from The American Heritage® Dictionary of the English Language, 4th Edition
- n. The long bone of the arm or forelimb, extending from the shoulder to the elbow.
from Wiktionary, Creative Commons Attribution/Share-Alike License
- n. The bone of the upper arm.
from the GNU version of the Collaborative International Dictionary of English
- n. The bone of the brachium, or upper part of the arm or fore limb.
- n. The part of the limb containing the humerus; the brachium.
from The Century Dictionary and Cyclopedia
- n. In anatomy: The bone of the upper arm, extending from the shoulder-joint to the elbow-joint.
- n. The proscapula of fishes: so called by Cuvier and his followers.
- n. The mesocoracoid of fishes: so designated by Owen and others.
- n. The shoulder or upper arm and associated parts.
- n. In entomology: The femur of the fore leg; the brachium.
- n. The subcostal or sub-marginal vein of the fore wing of certain hymenopters.
- n. The front corner of the thoracic region seen from above; the shoulder: this may be the prothorax, as in Coleoptera, or the mesothorax, as in Diptera.
from WordNet 3.0 Copyright 2006 by Princeton University. All rights reserved.
- n. bone extending from the shoulder to the elbow
The anatomical neck of the humerus presses against the anterior edge of the glenoid, and there is frequently an _indentation fracture of the head of the humerus_ where the two bones come into contact (F.M. Caird).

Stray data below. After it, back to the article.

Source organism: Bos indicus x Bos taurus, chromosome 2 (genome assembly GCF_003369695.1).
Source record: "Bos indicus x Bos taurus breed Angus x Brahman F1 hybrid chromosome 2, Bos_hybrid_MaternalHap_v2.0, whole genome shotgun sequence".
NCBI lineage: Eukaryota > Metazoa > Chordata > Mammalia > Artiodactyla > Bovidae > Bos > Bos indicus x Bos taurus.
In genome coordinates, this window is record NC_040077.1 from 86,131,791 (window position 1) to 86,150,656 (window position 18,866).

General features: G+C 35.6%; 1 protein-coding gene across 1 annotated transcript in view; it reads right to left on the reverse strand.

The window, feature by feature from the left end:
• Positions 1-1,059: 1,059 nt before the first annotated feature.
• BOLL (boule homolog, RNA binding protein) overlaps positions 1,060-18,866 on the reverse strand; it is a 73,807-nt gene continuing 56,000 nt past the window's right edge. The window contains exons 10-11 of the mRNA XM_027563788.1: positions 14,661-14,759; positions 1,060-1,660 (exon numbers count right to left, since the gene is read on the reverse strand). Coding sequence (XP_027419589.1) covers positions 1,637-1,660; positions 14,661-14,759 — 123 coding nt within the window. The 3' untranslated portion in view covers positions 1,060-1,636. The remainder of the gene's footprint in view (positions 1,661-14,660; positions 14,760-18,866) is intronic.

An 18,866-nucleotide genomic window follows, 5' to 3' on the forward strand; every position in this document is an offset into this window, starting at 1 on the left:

P. conybeari, based on caudal vertebrae, chevrons and a large and gracile humerus, is a basal titanosauriform, perhaps a brachiosaurid.
The humerus is the big bone that runs from the elbow up to the shoulder.
_Fractures of the humerus_ of every variety were common, and I think when the statistics of the campaign are published, it will be shown that the humerus was the most frequently injured individual bone in the whole body.
The outer aspect of the head of the humerus is a common situation for the production of a special form of broken canal or groove (fig. 53).
The humerus is the strongest bone of the upper extremity.
"Yes, a fractured humerus, which isn't as funny as it sounds."
The first bone is called the humerus, and is the largest and strongest bone of the wing, extending from the shoulder to the elbow.
In young subjects, infective processes result chiefly from extension of disease from the upper epiphysial junction of the humerus, which is partly included within the limits of the synovial cavity.
The ribs are all right now, but the humerus is a longer affair.